On February 12, 2018, I debated Pete Kilner on the topic of “Is War Ever Justifiable?” (Location: Radford University; Moderator Glen Martin; videographer Zachary Lyman). Here is the video: Continue reading →
David Swanson is an author, activist, journalist, and radio host. He is director of WorldBeyondWar.org and campaign coordinator for RootsAction.org. Swanson’s books include War Is A Lie and When the World Outlawed War. He blogs at DavidSwanson.org and WarIsACrime.org. He hosts Talk Nation Radio. He is a 2015, 2016, 2017 Nobel Peace Prize Nominee.
The new poor people’s campaign should get every ounce of support we can find and generate. I say that without the qualifications and caveats I would usually include, because the Poor People’s Campaign is doing something that may not be strictly unprecedented in U.S. history but is certainly extremely rare in recent decades. It’s pursuing a worthy noble goal, that of ending poverty, while making ending war a central part of its vision, and doing so voluntarily.
Before I go any further with this let me state that I’m not a Trotskyist, or a Leninist, or a Stalinist or a Maoist (but I might have been all of the above, with exception of Maoist, at one time or another). However, I might be a Zapatista, at least in spirit, but I’m definitely a Socialist Revolutionary (or is that a Revolutionary Socialist?). I’m not sure if I’m a Marxist either, but I’m definitely an admirer of the old man, he was a great artist and thinker, and possibly, along with Charles Darwin, the greatest mind of the 19th century. Whatever you call it, we need a socialist revolution and we need one now, we are running out of time!
NEW DELHI/SAN FRANCISCO: Editors Note: US Domestic and Foreign Policy Analyst Mark Mason speaks to The Citizen on the current Trump administration and its world view, with specific focus on West (Iran) and South (India,Pakistan) Asia. Mark Mason offers analyses of United States domestic and foreign policies for the international news media. He was trained as a biological anthropologist educated at the University of California, Berkeley, and recently engaged in the Occupy and bioregional green and peace social movements. His recent publications include Demystifying US and Israeli Power. This interview is the first of an irregular series of conversations between The Citizen and scholars in different parts of the world. Feedback is very welcome at firstname.lastname@example.org. [DS added the link.]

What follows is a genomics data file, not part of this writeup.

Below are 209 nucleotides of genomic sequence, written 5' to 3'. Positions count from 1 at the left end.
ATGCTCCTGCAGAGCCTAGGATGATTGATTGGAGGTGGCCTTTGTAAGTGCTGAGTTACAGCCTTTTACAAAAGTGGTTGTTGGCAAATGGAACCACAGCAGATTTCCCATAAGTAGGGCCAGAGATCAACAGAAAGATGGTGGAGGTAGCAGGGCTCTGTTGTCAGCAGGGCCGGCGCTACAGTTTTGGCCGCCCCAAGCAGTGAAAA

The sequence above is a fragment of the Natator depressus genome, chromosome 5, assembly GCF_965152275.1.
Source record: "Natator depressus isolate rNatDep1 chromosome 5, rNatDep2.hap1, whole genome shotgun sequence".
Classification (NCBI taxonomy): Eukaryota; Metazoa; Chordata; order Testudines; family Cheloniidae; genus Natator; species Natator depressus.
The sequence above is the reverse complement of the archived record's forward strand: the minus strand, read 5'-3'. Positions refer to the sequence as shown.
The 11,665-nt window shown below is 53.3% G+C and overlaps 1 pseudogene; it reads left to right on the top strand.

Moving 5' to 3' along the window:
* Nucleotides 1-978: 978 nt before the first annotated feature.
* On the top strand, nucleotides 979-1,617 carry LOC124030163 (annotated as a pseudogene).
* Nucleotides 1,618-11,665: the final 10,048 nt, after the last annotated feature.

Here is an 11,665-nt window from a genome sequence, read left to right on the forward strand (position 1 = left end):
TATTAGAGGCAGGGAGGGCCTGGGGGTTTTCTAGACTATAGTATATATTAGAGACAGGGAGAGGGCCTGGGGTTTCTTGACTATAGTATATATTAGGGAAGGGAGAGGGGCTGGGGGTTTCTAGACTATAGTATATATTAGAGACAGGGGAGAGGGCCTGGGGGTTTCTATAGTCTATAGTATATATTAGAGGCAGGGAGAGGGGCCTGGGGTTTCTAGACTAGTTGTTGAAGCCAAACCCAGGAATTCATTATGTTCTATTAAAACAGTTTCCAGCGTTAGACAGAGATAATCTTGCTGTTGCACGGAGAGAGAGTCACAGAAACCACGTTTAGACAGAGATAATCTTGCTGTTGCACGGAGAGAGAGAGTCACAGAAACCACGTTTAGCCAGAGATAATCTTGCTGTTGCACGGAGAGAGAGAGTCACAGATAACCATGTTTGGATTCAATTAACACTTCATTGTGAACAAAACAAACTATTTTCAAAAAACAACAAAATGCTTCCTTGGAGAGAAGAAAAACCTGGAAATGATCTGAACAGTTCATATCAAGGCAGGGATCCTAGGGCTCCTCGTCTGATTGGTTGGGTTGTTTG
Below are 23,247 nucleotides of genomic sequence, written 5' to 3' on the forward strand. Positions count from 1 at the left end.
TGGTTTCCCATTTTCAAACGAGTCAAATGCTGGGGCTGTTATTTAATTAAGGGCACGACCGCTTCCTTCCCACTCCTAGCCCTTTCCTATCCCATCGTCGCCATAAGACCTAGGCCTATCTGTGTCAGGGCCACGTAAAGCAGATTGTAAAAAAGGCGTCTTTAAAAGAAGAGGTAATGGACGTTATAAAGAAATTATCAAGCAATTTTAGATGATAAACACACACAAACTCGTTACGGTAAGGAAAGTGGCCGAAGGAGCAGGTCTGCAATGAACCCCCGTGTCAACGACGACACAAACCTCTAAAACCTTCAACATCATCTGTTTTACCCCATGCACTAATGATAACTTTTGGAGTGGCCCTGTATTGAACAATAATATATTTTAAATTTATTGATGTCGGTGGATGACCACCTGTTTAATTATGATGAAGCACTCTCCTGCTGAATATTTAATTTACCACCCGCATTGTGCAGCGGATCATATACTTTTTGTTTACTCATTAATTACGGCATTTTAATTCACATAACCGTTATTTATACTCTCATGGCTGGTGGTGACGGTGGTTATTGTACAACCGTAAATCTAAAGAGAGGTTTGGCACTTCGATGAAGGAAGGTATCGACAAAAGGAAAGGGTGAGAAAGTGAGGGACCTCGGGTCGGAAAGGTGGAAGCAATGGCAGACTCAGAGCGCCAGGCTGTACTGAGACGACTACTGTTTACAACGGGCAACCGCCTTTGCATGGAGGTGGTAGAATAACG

The effects of humankind created Climate Chaos are proving to be more devastating than even the most grim predictions. Wealth inequity is worse than in the Gilded Age. The US empire wages perpetual war, hot and cold, overt and covert, including military brinksmanship with the nuclear power, The Russian Federation.
According to the Washington Post, “Preemptive war could risk millions of casualties. But . . . .”
Is that a statement that should ever be followed by a “but”? I contend that it isn’t. There isn’t something that can outweigh risking millions of casualties. The Washington Post thinks otherwise. Here’s a fuller quote: Continue reading →
“I spent 33 years and four months in active military service and during that period I spent most of my time as a high class muscle man for Big Business, for Wall Street and the bankers. In short, I was a racketeer, a gangster for capitalism.” — Smedley D. Butler, War is a Racket, Round Table Press (1935)
An American political commentator denounced the US government as the world’s biggest terrorist organization, saying such an empire would never honor treaties or deals because upholding an agreement means the US is not really an empire.
If you have you ever seen a monkey hanging from a tree by its tail and showing its red ass to onlookers, then you have seen the animal kingdom’s representation of war. According to French playwright Jean Giraudoux, the pacifist and Légion d’onore holder in WWI, war looks just like that monkey’s ass. In 1933, on the eve of WWII, Giraudoux in his famous anti-war play, The Trojan War Will Not Take Place, the imminent author penned his memorable words: “When he shows us his red bottom, all scaly and glazed, encircled by a filthy wig, that’s exactly what war looks like. That’s its real face.” (Included in my novel, The Trojan Spy). Giraudoux’s play was first published in English in 1956 as Tiger At the Gates.